• Litigation Risk Profile. The investment and the return on investment (ROI) of an automated legal hold tool is directly tied to the number of legal holds and the number of people on the typical legal hold. For highly regulated serial litigants, the ROI of implementing an enterprise solution behind the firewall may be quite high. For the organization facing run-of-the-mill employment and contract actions, with only the occasional more-complex litigation, a web-based, case-by-case legal hold tool may be entirely sufficient and certainly an upgrade from the “spreadsheet and email” approach to managing legal holds.
  • Budgeting and Procurement. When considering a significant investment in the more advanced technology solutions, budgeting is a major consideration. Legal can often obtain the necessary budget through Information Technology if Legal can convince the Information Technology leaders that the automated legal hold tool will improve the routine operations of the organization’s systems and save money. A similar approach may work with Information Governance if you know that there is an ongoing or upcoming information governance project. Keep in mind that if Information Technology or Information Governance are involved, the organization’s Procurement Group is likely to be involved as well.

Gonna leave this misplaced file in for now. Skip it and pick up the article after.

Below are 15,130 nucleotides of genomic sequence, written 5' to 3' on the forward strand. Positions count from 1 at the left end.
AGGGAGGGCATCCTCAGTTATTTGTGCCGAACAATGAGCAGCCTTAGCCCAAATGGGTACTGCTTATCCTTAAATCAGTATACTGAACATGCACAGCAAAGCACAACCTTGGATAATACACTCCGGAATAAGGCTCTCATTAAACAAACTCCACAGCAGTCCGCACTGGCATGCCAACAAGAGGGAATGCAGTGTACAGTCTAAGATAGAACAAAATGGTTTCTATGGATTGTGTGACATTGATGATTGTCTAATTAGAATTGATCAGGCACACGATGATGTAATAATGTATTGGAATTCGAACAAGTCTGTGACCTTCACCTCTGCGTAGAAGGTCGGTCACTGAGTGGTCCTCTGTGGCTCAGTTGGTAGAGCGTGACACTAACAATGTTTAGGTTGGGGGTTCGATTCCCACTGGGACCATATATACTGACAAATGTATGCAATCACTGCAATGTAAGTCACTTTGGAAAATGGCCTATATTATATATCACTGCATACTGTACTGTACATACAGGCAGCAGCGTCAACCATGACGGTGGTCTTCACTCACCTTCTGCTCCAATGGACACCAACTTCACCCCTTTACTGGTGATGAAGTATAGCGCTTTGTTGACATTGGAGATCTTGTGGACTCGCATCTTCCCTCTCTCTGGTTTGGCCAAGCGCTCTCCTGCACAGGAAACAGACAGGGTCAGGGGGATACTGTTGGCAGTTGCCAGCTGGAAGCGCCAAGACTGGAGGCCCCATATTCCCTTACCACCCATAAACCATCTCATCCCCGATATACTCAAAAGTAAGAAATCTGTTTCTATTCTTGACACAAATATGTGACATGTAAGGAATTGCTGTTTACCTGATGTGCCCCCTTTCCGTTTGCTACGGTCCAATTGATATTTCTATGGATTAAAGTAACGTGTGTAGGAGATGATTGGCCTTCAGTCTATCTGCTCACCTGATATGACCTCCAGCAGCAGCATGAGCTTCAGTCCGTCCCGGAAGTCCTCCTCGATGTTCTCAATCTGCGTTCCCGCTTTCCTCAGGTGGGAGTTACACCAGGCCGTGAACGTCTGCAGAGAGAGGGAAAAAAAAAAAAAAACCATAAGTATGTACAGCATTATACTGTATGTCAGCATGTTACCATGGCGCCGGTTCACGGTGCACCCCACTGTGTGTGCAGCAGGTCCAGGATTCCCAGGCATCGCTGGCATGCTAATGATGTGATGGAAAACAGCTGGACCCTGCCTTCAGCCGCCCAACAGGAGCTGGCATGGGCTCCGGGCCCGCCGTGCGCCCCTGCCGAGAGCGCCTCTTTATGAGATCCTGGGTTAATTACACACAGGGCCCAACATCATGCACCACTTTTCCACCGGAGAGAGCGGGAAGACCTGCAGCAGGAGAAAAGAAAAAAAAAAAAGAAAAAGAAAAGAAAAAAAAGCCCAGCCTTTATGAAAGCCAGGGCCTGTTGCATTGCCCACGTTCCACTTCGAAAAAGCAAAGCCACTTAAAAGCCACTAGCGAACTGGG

• Compatibility with Existing Systems. Possibly the most important factor to consider when selecting a legal hold technology is whether that technology will be compatible with the organization’s existing system. The systems to consider include:
    • Human Resources Databases
    • Document Management Systems (including archives)
    • Asset Management Systems
    • Research/Financial Databases
    • Email Systems
    • Compatibility/Interface with Outsourced IT Providers
  • Information Security. If an organization considers a web-based “software as a service” (SaaS) option, it is particularly important to take data security into consideration. An SaaS option opens a portal into the organization’s infrastructure, creating at least some risk of a data breach or a cyber attack. Evaluating the security and integrity of the provider’s networks, backup procedures and redundant layers of data protection, as well as the provider’s security protections and audit procedures, is critical to determining whether the service provider can offer the level of data protection the organization requires.
  • Integration. A major benefit of an automated tool is enhancing the integration of the legal hold process throughout the organization.